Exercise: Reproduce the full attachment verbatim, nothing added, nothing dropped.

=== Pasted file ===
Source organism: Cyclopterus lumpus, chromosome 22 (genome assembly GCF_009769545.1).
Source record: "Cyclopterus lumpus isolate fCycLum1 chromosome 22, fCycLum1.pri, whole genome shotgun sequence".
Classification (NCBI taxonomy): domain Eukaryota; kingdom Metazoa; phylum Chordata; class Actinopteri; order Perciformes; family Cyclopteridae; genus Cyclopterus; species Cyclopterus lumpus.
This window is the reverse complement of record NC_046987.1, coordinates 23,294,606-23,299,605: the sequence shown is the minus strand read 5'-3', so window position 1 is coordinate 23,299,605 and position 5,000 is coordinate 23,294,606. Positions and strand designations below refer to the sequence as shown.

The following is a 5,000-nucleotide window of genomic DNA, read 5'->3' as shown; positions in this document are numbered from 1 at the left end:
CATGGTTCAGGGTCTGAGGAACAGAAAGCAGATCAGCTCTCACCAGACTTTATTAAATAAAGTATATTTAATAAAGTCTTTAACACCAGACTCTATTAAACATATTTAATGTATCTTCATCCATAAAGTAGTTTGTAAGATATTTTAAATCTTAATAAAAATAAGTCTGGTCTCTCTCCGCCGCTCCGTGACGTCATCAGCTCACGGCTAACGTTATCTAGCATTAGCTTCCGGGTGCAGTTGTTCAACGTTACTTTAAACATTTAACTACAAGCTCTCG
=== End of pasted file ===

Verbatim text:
Source organism: Cyclopterus lumpus, chromosome 22 (genome assembly GCF_009769545.1).
Source record: "Cyclopterus lumpus isolate fCycLum1 chromosome 22, fCycLum1.pri, whole genome shotgun sequence".
Classification (NCBI taxonomy): domain Eukaryota; kingdom Metazoa; phylum Chordata; class Actinopteri; order Perciformes; family Cyclopteridae; genus Cyclopterus; species Cyclopterus lumpus.
This window is the reverse complement of record NC_046987.1, coordinates 23,294,606-23,299,605: the sequence shown is the minus strand read 5'-3', so window position 1 is coordinate 23,299,605 and position 5,000 is coordinate 23,294,606. Positions and strand designations below refer to the sequence as shown.

The following is a 5,000-nucleotide window of genomic DNA, read 5'->3' as shown; positions in this document are numbered from 1 at the left end:
CATGGTTCAGGGTCTGAGGAACAGAAAGCAGATCAGCTCTCACCAGACTTTATTAAATAAAGTATATTTAATAAAGTCTTTAACACCAGACTCTATTAAACATATTTAATGTATCTTCATCCATAAAGTAGTTTGTAAGATATTTTAAATCTTAATAAAAATAAGTCTGGTCTCTCTCCGCCGCTCCGTGACGTCATCAGCTCACGGCTAACGTTATCTAGCATTAGCTTCCGGGTGCAGTTGTTCAACGTTACTTTAAACATTTAACTACAAGCTCTCG